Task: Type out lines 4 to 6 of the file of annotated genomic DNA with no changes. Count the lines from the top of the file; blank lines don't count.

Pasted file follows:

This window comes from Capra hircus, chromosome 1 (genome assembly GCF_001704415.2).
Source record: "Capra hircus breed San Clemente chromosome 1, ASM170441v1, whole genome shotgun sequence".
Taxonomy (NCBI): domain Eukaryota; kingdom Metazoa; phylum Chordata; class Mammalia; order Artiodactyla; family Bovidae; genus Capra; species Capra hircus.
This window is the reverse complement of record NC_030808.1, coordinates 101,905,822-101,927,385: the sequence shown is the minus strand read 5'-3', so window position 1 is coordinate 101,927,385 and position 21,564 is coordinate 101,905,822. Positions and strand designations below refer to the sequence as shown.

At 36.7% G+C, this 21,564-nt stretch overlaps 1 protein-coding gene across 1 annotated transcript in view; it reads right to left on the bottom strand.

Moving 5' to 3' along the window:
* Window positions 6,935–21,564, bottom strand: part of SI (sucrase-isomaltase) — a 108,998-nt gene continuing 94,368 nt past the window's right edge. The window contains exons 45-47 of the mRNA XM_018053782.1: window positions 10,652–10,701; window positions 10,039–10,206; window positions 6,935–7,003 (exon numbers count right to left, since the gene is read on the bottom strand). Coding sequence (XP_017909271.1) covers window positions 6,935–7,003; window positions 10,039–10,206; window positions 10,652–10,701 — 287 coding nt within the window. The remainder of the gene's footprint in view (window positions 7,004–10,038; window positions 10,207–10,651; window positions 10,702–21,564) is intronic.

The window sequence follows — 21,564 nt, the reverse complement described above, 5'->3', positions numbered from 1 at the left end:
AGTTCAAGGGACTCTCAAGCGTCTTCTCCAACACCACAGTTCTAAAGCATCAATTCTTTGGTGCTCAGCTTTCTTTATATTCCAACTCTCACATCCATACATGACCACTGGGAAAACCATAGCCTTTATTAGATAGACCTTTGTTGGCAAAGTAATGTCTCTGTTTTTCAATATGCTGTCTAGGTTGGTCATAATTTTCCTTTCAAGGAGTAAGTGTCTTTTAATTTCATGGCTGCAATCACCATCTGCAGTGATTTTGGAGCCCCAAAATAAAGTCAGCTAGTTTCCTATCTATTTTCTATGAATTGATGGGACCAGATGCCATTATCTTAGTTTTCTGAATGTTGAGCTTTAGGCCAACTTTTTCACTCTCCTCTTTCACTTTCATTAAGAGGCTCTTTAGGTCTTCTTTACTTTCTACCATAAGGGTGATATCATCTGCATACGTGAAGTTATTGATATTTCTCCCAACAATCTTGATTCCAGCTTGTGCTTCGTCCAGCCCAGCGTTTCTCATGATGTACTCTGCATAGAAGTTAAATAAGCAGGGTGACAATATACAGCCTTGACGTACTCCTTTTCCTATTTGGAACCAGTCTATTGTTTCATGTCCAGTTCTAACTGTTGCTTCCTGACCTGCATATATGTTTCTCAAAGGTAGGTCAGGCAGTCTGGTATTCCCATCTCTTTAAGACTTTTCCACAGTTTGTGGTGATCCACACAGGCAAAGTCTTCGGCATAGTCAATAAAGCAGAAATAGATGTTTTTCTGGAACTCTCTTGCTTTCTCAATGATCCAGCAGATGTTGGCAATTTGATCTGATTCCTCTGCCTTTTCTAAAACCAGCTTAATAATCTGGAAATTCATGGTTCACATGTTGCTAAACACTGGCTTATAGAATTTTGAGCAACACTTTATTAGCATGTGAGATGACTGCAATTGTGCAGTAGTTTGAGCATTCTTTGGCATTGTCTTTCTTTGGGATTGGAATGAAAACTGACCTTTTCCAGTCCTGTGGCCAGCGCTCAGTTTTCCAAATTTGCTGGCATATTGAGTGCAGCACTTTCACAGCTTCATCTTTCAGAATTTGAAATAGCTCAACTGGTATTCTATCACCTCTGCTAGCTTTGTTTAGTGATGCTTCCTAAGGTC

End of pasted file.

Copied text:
This window is the reverse complement of record NC_030808.1, coordinates 101,905,822-101,927,385: the sequence shown is the minus strand read 5'-3', so window position 1 is coordinate 101,927,385 and position 21,564 is coordinate 101,905,822. Positions and strand designations below refer to the sequence as shown.

At 36.7% G+C, this 21,564-nt stretch overlaps 1 protein-coding gene across 1 annotated transcript in view; it reads right to left on the bottom strand.

Moving 5' to 3' along the window: